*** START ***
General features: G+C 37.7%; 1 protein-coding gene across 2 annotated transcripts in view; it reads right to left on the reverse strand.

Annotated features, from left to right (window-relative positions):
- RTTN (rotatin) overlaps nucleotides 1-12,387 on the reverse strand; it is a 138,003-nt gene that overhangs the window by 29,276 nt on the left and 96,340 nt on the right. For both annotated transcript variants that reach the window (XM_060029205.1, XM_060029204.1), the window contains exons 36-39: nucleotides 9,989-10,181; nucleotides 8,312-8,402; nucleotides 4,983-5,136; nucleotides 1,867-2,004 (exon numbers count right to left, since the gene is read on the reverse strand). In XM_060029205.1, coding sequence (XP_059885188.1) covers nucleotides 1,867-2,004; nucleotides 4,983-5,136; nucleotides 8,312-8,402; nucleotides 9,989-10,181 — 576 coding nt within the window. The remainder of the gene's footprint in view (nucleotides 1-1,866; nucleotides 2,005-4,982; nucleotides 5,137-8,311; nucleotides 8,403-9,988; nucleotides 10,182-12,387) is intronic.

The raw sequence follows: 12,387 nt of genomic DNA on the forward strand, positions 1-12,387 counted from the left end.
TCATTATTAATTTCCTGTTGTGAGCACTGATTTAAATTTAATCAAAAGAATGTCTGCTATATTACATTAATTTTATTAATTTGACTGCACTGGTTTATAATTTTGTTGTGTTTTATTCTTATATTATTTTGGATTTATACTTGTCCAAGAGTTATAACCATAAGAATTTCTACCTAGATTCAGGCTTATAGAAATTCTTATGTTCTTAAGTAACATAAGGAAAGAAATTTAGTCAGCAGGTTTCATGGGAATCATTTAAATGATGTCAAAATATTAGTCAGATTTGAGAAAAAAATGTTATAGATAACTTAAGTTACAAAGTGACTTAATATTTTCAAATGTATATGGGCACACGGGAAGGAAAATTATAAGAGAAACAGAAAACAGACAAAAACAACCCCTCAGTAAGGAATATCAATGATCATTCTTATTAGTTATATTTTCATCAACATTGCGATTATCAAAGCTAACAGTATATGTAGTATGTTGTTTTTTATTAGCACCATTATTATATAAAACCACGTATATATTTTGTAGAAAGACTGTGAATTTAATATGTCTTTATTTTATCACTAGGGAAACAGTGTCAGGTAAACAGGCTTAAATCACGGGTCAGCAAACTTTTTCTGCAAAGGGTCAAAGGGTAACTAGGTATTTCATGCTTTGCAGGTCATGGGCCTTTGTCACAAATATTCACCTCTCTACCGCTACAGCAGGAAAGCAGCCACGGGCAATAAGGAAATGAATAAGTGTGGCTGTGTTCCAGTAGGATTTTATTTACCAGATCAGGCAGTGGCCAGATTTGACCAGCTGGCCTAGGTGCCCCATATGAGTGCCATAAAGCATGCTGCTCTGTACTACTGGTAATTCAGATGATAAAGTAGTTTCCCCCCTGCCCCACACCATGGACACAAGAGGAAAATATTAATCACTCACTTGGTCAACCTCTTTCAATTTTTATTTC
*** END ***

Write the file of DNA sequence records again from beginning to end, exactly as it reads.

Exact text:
General features: G+C 37.7%; 1 protein-coding gene across 2 annotated transcripts in view; it reads right to left on the reverse strand.

Annotated features, from left to right (window-relative positions):
- RTTN (rotatin) overlaps nucleotides 1-12,387 on the reverse strand; it is a 138,003-nt gene that overhangs the window by 29,276 nt on the left and 96,340 nt on the right. For both annotated transcript variants that reach the window (XM_060029205.1, XM_060029204.1), the window contains exons 36-39: nucleotides 9,989-10,181; nucleotides 8,312-8,402; nucleotides 4,983-5,136; nucleotides 1,867-2,004 (exon numbers count right to left, since the gene is read on the reverse strand). In XM_060029205.1, coding sequence (XP_059885188.1) covers nucleotides 1,867-2,004; nucleotides 4,983-5,136; nucleotides 8,312-8,402; nucleotides 9,989-10,181 — 576 coding nt within the window. The remainder of the gene's footprint in view (nucleotides 1-1,866; nucleotides 2,005-4,982; nucleotides 5,137-8,311; nucleotides 8,403-9,988; nucleotides 10,182-12,387) is intronic.

The raw sequence follows: 12,387 nt of genomic DNA on the forward strand, positions 1-12,387 counted from the left end.
TCATTATTAATTTCCTGTTGTGAGCACTGATTTAAATTTAATCAAAAGAATGTCTGCTATATTACATTAATTTTATTAATTTGACTGCACTGGTTTATAATTTTGTTGTGTTTTATTCTTATATTATTTTGGATTTATACTTGTCCAAGAGTTATAACCATAAGAATTTCTACCTAGATTCAGGCTTATAGAAATTCTTATGTTCTTAAGTAACATAAGGAAAGAAATTTAGTCAGCAGGTTTCATGGGAATCATTTAAATGATGTCAAAATATTAGTCAGATTTGAGAAAAAAATGTTATAGATAACTTAAGTTACAAAGTGACTTAATATTTTCAAATGTATATGGGCACACGGGAAGGAAAATTATAAGAGAAACAGAAAACAGACAAAAACAACCCCTCAGTAAGGAATATCAATGATCATTCTTATTAGTTATATTTTCATCAACATTGCGATTATCAAAGCTAACAGTATATGTAGTATGTTGTTTTTTATTAGCACCATTATTATATAAAACCACGTATATATTTTGTAGAAAGACTGTGAATTTAATATGTCTTTATTTTATCACTAGGGAAACAGTGTCAGGTAAACAGGCTTAAATCACGGGTCAGCAAACTTTTTCTGCAAAGGGTCAAAGGGTAACTAGGTATTTCATGCTTTGCAGGTCATGGGCCTTTGTCACAAATATTCACCTCTCTACCGCTACAGCAGGAAAGCAGCCACGGGCAATAAGGAAATGAATAAGTGTGGCTGTGTTCCAGTAGGATTTTATTTACCAGATCAGGCAGTGGCCAGATTTGACCAGCTGGCCTAGGTGCCCCATATGAGTGCCATAAAGCATGCTGCTCTGTACTACTGGTAATTCAGATGATAAAGTAGTTTCCCCCCTGCCCCACACCATGGACACAAGAGGAAAATATTAATCACTCACTTGGTCAACCTCTTTCAATTTTTATTTC